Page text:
Awards Edition 21'

Modern Cases


Farah Elleuch

Background: Covid-19 crisis and consequences on the Oil and Gas industry

Amidst the Covid-19 pandemic, crude petroleum prices have dramatically dropped, especially during March and April 2020, when crude petroleum was trading at a negative price.

Such a massive petroleum price plunge was the result of a combination of the falling demand due to worldwide lockdowns, decrease in human movements, whether between the countries or within each country, and of diminishing storage space due to the oversupply.

From a legal standpoint, the tremendous drop in petroleum prices resulted in contractual emergencies.

On one hand, companies executing supply and/or services agreements were facing force majeure events, hardship situations and even, when relevant, some companies were compelled to go to court for breach of contract actions based on the frustration of purpose.

On the other hand, oil and gas companies and service companies had to make crucial decisions about cost cutting, which led to a huge employee termination wave.

From a tax standpoint, the impact of Covid-19 on oil and gas companies has led to loss planning, tax residency changes due to travel restrictions, and transfer pricing adjustments to deal with lower earning expectations.

The resurrection of Oil and Gas companies: the trend of renewables projects

Amidst the crisis, some National Oil Companies (NOCs) with uninterrupted cash flows and strong asset bases survived the dramatically falling demand and could face the incurred losses without changing their strategies. However, oil and gas service companies acting at an international scale and that were already facing difficulties essentially due to governments’ pressure to ensure an energy transition have been required to engage in strategic changes. Changes included bankruptcies, restructuring and mergers and acquisitions practices. While companies with colossal debts went to court, declared bankruptcy and preferred to restore what remains of their assets, other companies decided to act in a more positive manner and went through restructuring or mergers and acquisitions. However, it was quite challenging to build a commercially-fair deal in such a damaged market.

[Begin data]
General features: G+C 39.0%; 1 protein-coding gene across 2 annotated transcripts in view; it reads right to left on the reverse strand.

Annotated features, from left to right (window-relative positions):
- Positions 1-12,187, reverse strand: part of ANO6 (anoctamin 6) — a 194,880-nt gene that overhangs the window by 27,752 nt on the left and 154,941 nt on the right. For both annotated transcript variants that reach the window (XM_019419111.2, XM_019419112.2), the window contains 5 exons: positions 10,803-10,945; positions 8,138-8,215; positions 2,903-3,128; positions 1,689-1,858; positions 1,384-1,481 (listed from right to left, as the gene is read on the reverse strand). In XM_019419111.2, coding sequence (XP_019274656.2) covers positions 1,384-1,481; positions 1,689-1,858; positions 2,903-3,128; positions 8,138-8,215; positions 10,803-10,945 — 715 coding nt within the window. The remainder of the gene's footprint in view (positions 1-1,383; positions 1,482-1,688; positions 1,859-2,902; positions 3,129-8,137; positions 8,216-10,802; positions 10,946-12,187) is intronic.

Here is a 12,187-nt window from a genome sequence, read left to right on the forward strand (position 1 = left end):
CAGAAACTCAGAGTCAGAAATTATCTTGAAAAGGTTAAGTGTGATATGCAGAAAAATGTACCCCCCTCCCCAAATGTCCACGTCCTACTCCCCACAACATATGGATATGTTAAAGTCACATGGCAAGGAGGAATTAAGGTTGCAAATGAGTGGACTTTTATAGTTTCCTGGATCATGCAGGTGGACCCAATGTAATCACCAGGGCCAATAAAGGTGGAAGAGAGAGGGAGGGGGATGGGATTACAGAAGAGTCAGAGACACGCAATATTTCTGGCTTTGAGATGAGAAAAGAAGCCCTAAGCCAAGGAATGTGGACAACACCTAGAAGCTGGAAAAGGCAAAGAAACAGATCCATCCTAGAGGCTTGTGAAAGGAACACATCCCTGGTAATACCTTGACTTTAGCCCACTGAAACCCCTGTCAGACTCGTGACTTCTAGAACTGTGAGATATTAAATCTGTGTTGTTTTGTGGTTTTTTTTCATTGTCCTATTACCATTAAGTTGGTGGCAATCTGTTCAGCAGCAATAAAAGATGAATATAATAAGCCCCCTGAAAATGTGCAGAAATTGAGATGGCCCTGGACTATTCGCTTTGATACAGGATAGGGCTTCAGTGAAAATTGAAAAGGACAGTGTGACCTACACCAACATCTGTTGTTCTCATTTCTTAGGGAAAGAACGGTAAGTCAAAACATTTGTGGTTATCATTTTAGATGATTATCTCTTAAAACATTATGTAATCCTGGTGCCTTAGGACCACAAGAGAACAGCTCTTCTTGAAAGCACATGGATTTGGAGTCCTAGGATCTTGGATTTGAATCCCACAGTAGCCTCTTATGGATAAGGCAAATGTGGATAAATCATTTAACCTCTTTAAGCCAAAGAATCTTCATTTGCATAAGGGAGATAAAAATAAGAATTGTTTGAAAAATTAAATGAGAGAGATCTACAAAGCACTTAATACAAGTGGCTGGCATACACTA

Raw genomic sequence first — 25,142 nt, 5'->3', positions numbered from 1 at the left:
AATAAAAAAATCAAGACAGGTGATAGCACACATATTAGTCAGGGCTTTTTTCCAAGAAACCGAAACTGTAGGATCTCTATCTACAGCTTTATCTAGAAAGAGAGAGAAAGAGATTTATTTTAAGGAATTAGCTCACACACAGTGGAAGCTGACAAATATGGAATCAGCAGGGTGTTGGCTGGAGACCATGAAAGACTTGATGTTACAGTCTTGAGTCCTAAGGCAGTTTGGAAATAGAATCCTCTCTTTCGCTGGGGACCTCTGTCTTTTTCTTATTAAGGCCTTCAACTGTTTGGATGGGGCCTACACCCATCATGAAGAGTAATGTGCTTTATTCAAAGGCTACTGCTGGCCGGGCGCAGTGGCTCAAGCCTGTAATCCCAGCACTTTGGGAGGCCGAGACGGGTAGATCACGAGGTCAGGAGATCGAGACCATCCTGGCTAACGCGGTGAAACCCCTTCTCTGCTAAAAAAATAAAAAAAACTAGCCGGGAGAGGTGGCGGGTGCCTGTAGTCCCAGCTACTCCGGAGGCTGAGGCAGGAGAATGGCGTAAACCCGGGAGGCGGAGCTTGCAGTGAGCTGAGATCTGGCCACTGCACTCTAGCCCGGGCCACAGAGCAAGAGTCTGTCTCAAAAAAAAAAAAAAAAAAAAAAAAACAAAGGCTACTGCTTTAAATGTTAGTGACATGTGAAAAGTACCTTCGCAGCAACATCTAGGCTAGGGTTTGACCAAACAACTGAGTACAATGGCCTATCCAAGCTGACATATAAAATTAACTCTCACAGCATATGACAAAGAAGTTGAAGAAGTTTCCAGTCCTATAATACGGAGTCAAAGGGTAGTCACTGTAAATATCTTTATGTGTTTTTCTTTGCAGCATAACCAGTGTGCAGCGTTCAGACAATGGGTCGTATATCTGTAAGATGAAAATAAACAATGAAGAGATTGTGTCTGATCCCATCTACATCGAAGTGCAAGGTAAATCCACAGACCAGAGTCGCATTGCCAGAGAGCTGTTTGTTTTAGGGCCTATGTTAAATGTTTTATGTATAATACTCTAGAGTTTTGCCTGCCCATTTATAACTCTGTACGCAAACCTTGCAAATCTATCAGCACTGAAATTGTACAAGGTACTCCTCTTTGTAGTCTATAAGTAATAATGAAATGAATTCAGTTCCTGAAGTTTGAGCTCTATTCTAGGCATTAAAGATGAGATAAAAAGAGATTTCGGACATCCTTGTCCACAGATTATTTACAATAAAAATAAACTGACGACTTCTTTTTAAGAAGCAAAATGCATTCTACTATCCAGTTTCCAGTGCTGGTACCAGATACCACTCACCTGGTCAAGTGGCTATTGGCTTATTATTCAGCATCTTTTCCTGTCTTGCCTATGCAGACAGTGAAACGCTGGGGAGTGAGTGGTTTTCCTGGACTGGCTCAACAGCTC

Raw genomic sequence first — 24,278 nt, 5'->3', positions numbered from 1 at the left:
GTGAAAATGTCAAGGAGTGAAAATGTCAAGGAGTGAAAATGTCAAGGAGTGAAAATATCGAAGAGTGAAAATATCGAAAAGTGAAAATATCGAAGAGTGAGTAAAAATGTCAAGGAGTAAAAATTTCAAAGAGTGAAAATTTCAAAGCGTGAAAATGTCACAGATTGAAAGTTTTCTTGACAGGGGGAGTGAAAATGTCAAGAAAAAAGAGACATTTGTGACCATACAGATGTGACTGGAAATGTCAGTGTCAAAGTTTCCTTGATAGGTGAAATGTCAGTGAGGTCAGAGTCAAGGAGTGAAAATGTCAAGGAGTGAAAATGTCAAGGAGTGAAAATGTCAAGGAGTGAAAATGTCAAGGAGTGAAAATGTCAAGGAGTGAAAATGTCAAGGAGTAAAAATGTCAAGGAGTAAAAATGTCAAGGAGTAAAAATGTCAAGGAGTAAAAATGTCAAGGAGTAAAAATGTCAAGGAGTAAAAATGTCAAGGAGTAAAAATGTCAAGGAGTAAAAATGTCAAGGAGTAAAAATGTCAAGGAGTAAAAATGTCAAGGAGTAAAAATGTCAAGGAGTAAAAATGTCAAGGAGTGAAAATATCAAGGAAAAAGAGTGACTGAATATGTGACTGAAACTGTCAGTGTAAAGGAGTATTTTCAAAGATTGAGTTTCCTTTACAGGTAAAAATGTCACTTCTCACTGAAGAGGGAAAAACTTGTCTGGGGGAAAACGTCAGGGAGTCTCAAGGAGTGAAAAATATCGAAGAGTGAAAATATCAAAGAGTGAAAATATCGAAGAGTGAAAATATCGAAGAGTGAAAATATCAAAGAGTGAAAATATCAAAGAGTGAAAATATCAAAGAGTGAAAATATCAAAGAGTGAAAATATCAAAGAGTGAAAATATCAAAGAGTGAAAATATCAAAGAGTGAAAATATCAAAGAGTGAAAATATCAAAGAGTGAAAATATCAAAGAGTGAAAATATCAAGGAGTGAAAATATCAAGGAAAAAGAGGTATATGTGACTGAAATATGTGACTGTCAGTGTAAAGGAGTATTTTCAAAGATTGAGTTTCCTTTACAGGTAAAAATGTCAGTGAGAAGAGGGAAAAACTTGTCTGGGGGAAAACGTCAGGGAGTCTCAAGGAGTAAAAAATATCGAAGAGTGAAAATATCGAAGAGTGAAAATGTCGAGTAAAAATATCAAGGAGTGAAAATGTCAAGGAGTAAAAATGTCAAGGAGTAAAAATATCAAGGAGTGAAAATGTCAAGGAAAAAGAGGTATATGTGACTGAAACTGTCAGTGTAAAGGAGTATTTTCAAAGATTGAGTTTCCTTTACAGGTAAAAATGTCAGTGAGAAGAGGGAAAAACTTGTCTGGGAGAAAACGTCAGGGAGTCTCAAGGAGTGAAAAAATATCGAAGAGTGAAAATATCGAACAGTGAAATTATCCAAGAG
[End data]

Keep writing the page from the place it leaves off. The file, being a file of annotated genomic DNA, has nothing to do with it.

On the other hand, many other companies including big names with integrated scopes (upstream, mid-stream and downstream), have chosen a more efficient path, which leads to change towards renewable energy. This practice did not specifically emerge with Covid-19 as the oil and gas global market was already being disrupted before the Covid-19 crisis by decarbonization plans and energy transition targets. It is only after Covid-19 hit that the change to renewables became a widespread trend.

Many countries, after Covid-19 became the new norm, reaffirmed their commitment to climate goals in their recent economic recovery plan, which has led to many oil companies taking a step (or more) to add a ‘green touch’ to their existing business models. For the latter, many instruments have been deployed, including the horizontal joint developments between oil companies and renewable developers, vertical agreements between NOCs/IOCs and oil services companies aiming to widen their scope and also to gain in scale by getting governments’ support by engaging in the global eco-centric decarbonization efforts.

Other categories of oil companies might be taking bold decisions by investing consistently or converting totally to renewables. Project finance has been the key motivation to these companies, entitled to create special purpose vehicles to carry out renewable projects on a new balance sheet and separate liabilities.

Not only governments are pushing for decarbonization, but also central banks and international financial institutions